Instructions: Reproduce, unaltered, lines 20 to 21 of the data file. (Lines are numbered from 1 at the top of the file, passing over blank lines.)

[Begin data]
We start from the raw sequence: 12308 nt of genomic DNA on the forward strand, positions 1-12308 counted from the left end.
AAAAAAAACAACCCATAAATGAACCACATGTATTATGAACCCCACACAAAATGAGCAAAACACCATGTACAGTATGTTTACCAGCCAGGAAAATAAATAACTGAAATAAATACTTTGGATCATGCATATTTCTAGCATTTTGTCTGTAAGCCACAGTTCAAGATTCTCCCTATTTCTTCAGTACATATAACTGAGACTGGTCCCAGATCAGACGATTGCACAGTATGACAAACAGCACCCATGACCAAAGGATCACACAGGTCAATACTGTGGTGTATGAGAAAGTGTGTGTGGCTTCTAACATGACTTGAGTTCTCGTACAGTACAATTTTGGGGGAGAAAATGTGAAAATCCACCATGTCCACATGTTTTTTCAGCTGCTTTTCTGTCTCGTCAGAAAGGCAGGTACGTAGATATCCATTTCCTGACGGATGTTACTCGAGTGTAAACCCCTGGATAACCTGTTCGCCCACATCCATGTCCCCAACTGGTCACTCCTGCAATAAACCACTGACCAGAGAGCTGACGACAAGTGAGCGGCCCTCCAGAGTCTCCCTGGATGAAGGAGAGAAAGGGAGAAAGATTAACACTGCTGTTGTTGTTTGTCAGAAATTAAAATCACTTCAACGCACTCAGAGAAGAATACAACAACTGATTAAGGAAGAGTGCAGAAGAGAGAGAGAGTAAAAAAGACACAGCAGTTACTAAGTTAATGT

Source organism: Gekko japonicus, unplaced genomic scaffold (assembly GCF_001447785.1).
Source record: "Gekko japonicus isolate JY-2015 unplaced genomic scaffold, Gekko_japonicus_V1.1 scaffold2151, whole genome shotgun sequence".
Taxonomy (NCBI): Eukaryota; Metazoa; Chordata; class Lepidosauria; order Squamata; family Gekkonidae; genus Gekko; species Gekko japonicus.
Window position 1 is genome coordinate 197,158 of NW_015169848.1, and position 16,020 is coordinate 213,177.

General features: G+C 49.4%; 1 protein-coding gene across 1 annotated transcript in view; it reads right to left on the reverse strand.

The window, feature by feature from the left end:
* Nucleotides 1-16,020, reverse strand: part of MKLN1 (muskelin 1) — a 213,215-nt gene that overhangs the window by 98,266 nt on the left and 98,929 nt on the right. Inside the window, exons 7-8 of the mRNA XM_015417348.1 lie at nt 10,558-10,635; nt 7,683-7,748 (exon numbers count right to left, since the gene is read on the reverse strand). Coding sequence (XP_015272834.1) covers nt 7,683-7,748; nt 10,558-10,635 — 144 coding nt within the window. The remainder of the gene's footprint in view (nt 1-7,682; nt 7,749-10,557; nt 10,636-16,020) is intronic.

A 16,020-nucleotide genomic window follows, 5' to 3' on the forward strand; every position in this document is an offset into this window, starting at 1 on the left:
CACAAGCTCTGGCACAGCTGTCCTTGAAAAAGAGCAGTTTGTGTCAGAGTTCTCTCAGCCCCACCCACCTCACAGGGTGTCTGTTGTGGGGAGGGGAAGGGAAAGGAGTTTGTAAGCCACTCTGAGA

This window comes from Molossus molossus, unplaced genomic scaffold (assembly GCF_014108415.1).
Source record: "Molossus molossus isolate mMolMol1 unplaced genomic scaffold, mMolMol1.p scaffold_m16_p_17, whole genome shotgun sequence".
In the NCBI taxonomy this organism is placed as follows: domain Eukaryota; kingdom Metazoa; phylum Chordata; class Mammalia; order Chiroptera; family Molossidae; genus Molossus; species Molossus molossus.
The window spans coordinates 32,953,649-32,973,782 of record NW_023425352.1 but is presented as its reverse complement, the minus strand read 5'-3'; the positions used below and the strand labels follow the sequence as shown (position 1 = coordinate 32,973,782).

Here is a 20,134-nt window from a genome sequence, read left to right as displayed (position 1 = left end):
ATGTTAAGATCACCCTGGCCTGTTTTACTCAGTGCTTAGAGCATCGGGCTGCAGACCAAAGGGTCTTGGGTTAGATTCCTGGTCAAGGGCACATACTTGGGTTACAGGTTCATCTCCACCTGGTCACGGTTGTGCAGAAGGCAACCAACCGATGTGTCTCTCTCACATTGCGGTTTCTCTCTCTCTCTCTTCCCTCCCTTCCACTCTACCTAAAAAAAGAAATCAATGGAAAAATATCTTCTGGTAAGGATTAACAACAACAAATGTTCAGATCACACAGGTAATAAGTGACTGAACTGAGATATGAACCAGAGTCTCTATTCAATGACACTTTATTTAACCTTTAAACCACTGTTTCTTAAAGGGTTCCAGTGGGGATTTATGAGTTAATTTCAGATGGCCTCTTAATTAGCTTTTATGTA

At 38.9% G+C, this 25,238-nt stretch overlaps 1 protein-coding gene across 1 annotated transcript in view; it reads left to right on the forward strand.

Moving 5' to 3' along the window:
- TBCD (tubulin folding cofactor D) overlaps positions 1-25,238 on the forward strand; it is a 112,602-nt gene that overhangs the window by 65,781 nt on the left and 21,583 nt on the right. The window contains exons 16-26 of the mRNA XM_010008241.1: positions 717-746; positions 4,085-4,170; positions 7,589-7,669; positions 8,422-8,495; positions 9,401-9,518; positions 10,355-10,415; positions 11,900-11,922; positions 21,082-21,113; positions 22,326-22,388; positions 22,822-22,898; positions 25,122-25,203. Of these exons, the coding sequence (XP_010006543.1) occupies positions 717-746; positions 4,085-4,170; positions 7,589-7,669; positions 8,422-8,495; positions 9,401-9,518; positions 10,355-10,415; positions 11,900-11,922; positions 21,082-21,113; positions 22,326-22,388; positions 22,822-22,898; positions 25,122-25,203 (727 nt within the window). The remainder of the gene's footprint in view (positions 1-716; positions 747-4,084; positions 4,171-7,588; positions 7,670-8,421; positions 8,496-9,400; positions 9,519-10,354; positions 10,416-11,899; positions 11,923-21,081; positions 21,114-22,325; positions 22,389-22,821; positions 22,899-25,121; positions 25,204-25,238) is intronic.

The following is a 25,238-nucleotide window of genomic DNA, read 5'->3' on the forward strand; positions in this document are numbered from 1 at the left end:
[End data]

- TBCD (tubulin folding cofactor D) overlaps positions 1-25,238 on the forward strand; it is a 112,602-nt gene that overhangs the window by 65,781 nt on the left and 21,583 nt on the right. The window contains exons 16-26 of the mRNA XM_010008241.1: positions 717-746; positions 4,085-4,170; positions 7,589-7,669; positions 8,422-8,495; positions 9,401-9,518; positions 10,355-10,415; positions 11,900-11,922; positions 21,082-21,113; positions 22,326-22,388; positions 22,822-22,898; positions 25,122-25,203. Of these exons, the coding sequence (XP_010006543.1) occupies positions 717-746; positions 4,085-4,170; positions 7,589-7,669; positions 8,422-8,495; positions 9,401-9,518; positions 10,355-10,415; positions 11,900-11,922; positions 21,082-21,113; positions 22,326-22,388; positions 22,822-22,898; positions 25,122-25,203 (727 nt within the window). The remainder of the gene's footprint in view (positions 1-716; positions 747-4,084; positions 4,171-7,588; positions 7,670-8,421; positions 8,496-9,400; positions 9,519-10,354; positions 10,416-11,899; positions 11,923-21,081; positions 21,114-22,325; positions 22,389-22,821; positions 22,899-25,121; positions 25,204-25,238) is intronic.

The following is a 25,238-nucleotide window of genomic DNA, read 5'->3' on the forward strand; positions in this document are numbered from 1 at the left end: